Thursday, March 22, 2012

on Chait writes

on Chait writes

there’s not really a growing consensus that tax reform is good. The consensus has existed among economists forever.

where he defines tax reform as closing tax deductions and loopholes and lowering rates.

I comment

Consensus among economists ? You must be joking. I am an economist and I absolutely oppose lowering rates whether or not loopholes are eliminated.

As to loopholes, well it depends. Should we eliminate the mortgage interest deduction ? Sure (but not yet -- and not quickly -- low housing investment is a problem now). The deduction for charitable contributions not so much. Tax employer provided health insurance when the Republicans stop trying to kill Obamacare (that is on the first of never). Eliminate the R&D tax credit ? Why ? Are you nuts ? Eliminate the investment tax credit ? Why tax reinvested profits at all ?

No one like tax expenditures in the abstract (as almost everyone dislikes high government spending in the abstract). It is impossible to get a consensus once one discusses which deductions to eliminate (Chait went on to note this in the post).

Chait has long supported broadening the base and lowering rates (he was a passionate enthusiast for the 1986 tax reform). The economists who basically agree with Paul Ryan have long supported tax reform. Most non Randian economists do to. But many of us don't.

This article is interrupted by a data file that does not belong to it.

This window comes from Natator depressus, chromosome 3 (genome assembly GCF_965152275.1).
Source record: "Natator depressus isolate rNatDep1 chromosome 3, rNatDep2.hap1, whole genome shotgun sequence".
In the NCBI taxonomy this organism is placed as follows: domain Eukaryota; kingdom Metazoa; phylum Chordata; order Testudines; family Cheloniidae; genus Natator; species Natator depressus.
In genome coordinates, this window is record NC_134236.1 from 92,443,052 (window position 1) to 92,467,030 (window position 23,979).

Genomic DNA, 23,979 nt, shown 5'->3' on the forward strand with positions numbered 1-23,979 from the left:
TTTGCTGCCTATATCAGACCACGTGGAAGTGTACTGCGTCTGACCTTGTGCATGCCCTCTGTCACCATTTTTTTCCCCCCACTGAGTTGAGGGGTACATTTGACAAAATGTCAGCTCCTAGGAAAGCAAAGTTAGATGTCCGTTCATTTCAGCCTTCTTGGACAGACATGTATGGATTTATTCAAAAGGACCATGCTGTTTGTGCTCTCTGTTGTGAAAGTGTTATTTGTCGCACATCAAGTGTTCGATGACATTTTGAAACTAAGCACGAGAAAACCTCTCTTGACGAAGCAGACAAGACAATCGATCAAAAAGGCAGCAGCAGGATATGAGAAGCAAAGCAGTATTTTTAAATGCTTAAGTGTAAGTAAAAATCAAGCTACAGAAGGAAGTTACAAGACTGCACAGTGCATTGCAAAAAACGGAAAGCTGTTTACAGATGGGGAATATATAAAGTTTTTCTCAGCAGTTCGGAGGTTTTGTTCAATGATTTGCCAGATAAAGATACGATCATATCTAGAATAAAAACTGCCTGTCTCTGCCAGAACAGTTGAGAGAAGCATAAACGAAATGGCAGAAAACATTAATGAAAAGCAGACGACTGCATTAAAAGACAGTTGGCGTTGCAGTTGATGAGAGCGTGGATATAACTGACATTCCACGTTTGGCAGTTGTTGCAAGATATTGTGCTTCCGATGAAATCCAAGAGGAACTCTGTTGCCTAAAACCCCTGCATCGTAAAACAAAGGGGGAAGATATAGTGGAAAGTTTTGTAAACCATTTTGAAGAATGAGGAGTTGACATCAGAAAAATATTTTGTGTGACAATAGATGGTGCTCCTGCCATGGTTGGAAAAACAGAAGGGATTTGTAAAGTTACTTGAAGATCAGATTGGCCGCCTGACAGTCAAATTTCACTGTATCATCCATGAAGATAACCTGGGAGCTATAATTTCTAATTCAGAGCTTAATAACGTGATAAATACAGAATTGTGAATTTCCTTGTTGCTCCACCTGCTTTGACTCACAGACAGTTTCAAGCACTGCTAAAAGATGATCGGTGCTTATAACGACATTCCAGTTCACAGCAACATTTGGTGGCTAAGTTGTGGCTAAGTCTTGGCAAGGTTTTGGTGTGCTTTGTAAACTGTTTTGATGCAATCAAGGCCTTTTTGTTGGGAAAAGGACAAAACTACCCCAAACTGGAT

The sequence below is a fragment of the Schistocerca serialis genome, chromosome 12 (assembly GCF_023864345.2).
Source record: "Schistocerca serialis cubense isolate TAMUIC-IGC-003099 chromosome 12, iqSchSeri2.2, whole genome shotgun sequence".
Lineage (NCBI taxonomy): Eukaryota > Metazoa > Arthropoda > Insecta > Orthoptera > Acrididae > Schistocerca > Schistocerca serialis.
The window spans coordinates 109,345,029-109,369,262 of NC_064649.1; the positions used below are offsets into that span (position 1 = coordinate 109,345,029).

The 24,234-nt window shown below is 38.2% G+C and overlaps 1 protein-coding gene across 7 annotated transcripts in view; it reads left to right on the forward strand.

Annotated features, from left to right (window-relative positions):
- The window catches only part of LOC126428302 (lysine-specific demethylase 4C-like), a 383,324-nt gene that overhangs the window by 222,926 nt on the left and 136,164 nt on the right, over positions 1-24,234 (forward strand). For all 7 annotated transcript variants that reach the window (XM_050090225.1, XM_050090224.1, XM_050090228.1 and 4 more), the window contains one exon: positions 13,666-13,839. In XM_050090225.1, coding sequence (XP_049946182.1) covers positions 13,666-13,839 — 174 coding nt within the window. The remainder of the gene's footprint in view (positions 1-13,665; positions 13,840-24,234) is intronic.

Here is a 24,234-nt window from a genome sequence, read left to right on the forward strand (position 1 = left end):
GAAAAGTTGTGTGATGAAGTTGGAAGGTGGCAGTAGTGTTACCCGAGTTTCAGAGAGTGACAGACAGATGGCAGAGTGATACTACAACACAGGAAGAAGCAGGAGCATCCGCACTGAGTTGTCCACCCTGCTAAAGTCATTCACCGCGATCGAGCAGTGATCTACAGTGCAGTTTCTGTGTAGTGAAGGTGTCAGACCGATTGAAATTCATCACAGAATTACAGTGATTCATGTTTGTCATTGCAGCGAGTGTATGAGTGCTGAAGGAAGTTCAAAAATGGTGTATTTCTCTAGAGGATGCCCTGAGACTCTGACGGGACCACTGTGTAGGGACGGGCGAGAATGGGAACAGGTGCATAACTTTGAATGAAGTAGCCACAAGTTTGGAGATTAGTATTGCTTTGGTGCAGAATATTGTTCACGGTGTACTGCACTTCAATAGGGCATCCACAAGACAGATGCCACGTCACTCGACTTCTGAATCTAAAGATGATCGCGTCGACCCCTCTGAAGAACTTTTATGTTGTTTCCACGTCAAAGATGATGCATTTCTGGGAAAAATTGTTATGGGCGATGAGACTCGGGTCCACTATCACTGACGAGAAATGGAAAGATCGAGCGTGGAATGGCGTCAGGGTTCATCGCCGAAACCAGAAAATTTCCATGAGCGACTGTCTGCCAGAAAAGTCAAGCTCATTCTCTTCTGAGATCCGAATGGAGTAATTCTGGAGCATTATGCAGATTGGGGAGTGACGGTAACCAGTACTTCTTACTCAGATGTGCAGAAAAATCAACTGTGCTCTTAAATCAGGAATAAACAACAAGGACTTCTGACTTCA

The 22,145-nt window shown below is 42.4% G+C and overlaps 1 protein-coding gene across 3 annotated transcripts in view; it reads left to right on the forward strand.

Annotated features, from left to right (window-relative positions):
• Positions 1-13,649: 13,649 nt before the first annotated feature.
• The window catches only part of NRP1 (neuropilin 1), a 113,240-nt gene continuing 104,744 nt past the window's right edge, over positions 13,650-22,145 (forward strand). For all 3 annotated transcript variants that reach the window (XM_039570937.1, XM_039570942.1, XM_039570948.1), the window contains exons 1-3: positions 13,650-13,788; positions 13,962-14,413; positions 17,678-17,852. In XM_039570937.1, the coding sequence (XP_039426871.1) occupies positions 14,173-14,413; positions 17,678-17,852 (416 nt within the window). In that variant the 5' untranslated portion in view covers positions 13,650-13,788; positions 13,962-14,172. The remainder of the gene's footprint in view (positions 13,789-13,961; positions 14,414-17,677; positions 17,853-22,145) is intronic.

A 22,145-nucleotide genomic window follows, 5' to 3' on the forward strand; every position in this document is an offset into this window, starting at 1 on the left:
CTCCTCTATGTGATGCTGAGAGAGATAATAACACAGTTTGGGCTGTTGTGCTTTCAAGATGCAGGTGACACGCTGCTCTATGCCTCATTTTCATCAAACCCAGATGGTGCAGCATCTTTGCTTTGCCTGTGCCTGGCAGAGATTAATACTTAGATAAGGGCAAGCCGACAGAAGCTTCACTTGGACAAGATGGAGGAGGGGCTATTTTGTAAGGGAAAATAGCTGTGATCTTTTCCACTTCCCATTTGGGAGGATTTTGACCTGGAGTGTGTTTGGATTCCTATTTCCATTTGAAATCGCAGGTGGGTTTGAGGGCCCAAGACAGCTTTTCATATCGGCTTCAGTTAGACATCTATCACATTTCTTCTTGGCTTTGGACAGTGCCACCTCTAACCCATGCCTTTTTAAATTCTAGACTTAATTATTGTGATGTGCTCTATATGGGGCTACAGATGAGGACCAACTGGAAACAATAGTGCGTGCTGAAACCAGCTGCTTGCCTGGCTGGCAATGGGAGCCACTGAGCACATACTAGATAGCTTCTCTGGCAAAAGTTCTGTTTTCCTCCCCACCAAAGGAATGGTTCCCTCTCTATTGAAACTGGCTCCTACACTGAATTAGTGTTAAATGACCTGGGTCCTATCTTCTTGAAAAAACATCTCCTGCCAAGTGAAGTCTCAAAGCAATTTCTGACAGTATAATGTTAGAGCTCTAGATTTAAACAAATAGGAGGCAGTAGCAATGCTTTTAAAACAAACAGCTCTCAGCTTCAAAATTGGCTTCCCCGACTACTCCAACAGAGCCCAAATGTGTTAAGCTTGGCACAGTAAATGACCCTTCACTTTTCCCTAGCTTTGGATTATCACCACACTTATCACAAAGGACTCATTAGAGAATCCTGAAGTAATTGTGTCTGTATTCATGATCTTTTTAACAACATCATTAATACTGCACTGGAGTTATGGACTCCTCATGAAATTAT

If you want to claim there is a consensus, show me a poll. Also one on just what should capital gains tax rates, tax treatment of capital income and top income tax rates. On the second set of questions, I am willing to bet a small amount of money at even odds that most members of the American Economic Association disagree with Ryan about the direction in which policy should change.

3 comments:

Ken Houghton said...

"Also one on just what should capital gains tax rates, tax treatment of capital income and top income tax rates. On the second set of questions, I am willing to bet a small amount of money at even odds that most members of the American Economic Association disagree with Ryan about the direction in which policy should change."

Not only would I take that bet--your favor charity against mine--I would promise not to give up my AEA membership before the poll, just to ensure that there were two votes in your favor.

You might want to check for that poll Scott Adams did five-ish years ago and mark your assumption to market with it. (I'll do the same, of course, if I can find the HD on which it is hiding.)

Robert said...

One vote. I am not a member of the AEA. Hmm what happens if most agree with Ryan on taxes on capital income but not on capital gains and top income tax rates (is the bet 2 out of three). Will look for Scott Adams.

Robert said...

OK I have skimmed (see below) the pdf of a Scott Adams survey conducted Sept 2008. It is not useful for our purposes. The survey is of importance of issues and whether Obama or McCain would be better. One issue is "eliminating the estate tax" another is "reducing the capital gains tax" a third is "increasing taxes paid by the rich".

The questionaire is no good at all. The issues are not a topic where one can advocate change in ond direction or the other. They have a direction chosen by Addams. I consider "eliminating the estate tax" an important issue, since I think it would be a very bad thing to do. I rate Obama as better on this issue as he won't eliminate the estate tax. But someone else might consider rating it a unimportant to mean "it would do no good at all to do that."

Clear questions include party affiliation (many more Dem than Rep) and voting intentions (many more Obama than McCain). Most clearly disagree with Ryan. Beyond that, I can't say.